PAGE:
Jewish World Review Feb. 13, 2001 / 20 Shevat, 5761
Must I charge tax? Can dotted property line stop us from building on our land?
DEAR BRUCE: I have been picking up some spare money on the weekends at a local flea market. I buy stuff here and there, then on the weekends I rent a table, put the stuff out on the table and sell it for a little bit of a profit. The big difference between the flea market and regular stores is that they charge sales tax and we don't. Last week some inspector from the tax division came through the flea market and scared the heck out of most of us. They told us that they were not going to arrest anyone that week but anyone who didn't have a sales tax number next week would not be allowed to operate. If they make us charge tax we have no advantage. -- T.D., via e-mail
DEAR T.D.: Welcome to the real world. These folks don't "charge" sales tax, they "collect" sales tax, as proscribed by the statute in your state. They don't have any choice in the matter, nor do you. Yes, you have a clear, unfair advantage if you don't collect the tax as the law requires, but that is hardly fair to those people who follow the law. Many folks in the weekend flea markets ignore that, but in some cases it is to their sorrow -- the penalties can be severe.
DEAR BRUCE: Last week we were supposed to close on our new home. The house was built in a subdivision, and our developer was the only builder on the various sites. At the walk-through it was casually mentioned that there was a sewer easement directly in back of the home. It shouldn't cause us any difficulties, but if the pipe were ever to break then the government authorities who operate the sewer system would have the right to come onto our property with a backhoe and start digging. No one ever mentioned this to us, and it only came up because I looked at a copy of the survey and saw a couple of dotted lines across the back yard.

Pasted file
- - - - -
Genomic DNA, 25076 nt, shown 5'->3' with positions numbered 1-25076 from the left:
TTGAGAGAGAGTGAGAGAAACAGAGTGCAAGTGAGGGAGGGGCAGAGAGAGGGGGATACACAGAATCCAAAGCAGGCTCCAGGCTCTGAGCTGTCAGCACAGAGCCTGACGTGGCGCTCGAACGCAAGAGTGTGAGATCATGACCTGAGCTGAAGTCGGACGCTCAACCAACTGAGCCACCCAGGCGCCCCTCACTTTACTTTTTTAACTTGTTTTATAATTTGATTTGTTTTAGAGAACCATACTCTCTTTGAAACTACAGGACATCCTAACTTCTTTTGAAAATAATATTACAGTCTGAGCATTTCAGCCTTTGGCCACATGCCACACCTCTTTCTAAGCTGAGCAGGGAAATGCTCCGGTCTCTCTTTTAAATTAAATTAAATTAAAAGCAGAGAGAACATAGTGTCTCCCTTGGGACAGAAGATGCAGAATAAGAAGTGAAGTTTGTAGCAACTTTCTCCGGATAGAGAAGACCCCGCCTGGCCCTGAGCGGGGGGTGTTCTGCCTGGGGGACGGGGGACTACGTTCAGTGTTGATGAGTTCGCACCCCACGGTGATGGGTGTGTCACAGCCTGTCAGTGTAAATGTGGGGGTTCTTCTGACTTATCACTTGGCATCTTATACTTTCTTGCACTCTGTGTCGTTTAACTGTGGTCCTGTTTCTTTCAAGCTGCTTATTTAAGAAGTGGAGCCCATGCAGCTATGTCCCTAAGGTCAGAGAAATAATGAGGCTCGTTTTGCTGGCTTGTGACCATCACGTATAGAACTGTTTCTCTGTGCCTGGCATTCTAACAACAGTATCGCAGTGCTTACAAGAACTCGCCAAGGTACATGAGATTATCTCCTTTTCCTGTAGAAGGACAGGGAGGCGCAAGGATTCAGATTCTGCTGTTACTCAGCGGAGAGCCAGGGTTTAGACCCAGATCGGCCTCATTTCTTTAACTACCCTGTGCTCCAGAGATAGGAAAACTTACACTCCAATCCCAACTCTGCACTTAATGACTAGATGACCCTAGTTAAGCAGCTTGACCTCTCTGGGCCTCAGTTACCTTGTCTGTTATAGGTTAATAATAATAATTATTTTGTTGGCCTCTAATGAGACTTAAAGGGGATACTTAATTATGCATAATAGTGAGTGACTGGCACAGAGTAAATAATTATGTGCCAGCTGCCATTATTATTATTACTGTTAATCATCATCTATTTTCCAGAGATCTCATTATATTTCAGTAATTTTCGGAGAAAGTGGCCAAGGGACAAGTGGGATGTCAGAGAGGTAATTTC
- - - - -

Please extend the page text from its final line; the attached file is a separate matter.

We refused to close until we get this sorted out. My lawyer said they had an obligation to tell us, but at this point the only thing that we can do is to ask for our money back. We really like the house. We wonder what you would do in this circumstance. We have to act quickly. -- D.E., via e-mail
DEAR D.E.: You are correct in having an attorney represent you, and you are correct in that they did have an obligation to tell you. However, having said that, if you want this particular house, you are stuck with this situation.
If the dotted property line is in a place where there would be absolutely no chance of your building an addition to the house or a garage, I don't think that this is too troublesome. Pipes very rarely have to be dug up, and if it does happen, the sewer people have an obligation to restore your property to its previous condition. This would not stop me from purchasing a home that was otherwise satisfactory.
If, however, the dotted property line is in a place where it would preclude any legal additions to the home, I would have to think this one over very carefully and perhaps ask for a different home or a price concession.
DEAR BRUCE: I am in line to receive an inheritance in the amount of $300,000. Of this amount, $170,000 will be in Certificates of Deposit, and $130,000 will be in property. What can I do to avoid or lower the taxes that will come with this inheritance? -- M.K., Cincinnati
DEAR M.K.: Good news -- there are no taxes to be paid! Any taxes on the inheritance will be paid by the estate of the decedent. The principle amounts are totally yours without tax. If these funds earn money while they are yours, however, they will be
Send your questions to JWR contributor Bruce Williams by clicking here. (Questions of general interest will be answered in future columns. Owing to the volume of mail, personal replies cannot be provided.) Interested in buying or selling a house? Let Bruce Williams' "House Smart" be your guide. (Sales of the book help fund JWR).
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02/02/01: Life insurance for regular people?
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